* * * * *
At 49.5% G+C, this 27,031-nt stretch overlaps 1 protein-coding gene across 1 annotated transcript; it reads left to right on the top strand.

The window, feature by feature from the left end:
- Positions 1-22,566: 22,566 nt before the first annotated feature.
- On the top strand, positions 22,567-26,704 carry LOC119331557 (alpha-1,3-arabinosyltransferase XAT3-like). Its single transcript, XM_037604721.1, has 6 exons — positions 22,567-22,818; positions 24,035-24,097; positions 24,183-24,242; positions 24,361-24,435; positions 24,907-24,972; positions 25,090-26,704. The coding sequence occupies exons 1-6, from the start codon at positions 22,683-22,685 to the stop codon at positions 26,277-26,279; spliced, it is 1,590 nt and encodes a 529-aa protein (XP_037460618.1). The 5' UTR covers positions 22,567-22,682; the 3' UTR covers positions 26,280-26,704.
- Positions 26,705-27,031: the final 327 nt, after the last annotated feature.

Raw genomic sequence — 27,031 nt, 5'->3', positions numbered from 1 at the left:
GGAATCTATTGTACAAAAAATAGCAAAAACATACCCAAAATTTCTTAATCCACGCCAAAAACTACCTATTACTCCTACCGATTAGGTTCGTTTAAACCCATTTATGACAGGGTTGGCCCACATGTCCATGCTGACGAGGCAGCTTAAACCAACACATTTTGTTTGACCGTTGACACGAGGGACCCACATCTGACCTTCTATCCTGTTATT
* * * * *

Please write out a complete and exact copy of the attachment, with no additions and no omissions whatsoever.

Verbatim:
At 49.5% G+C, this 27,031-nt stretch overlaps 1 protein-coding gene across 1 annotated transcript; it reads left to right on the top strand.

The window, feature by feature from the left end:
- Positions 1-22,566: 22,566 nt before the first annotated feature.
- On the top strand, positions 22,567-26,704 carry LOC119331557 (alpha-1,3-arabinosyltransferase XAT3-like). Its single transcript, XM_037604721.1, has 6 exons — positions 22,567-22,818; positions 24,035-24,097; positions 24,183-24,242; positions 24,361-24,435; positions 24,907-24,972; positions 25,090-26,704. The coding sequence occupies exons 1-6, from the start codon at positions 22,683-22,685 to the stop codon at positions 26,277-26,279; spliced, it is 1,590 nt and encodes a 529-aa protein (XP_037460618.1). The 5' UTR covers positions 22,567-22,682; the 3' UTR covers positions 26,280-26,704.
- Positions 26,705-27,031: the final 327 nt, after the last annotated feature.

Raw genomic sequence — 27,031 nt, 5'->3', positions numbered from 1 at the left:
GGAATCTATTGTACAAAAAATAGCAAAAACATACCCAAAATTTCTTAATCCACGCCAAAAACTACCTATTACTCCTACCGATTAGGTTCGTTTAAACCCATTTATGACAGGGTTGGCCCACATGTCCATGCTGACGAGGCAGCTTAAACCAACACATTTTGTTTGACCGTTGACACGAGGGACCCACATCTGACCTTCTATCCTGTTATT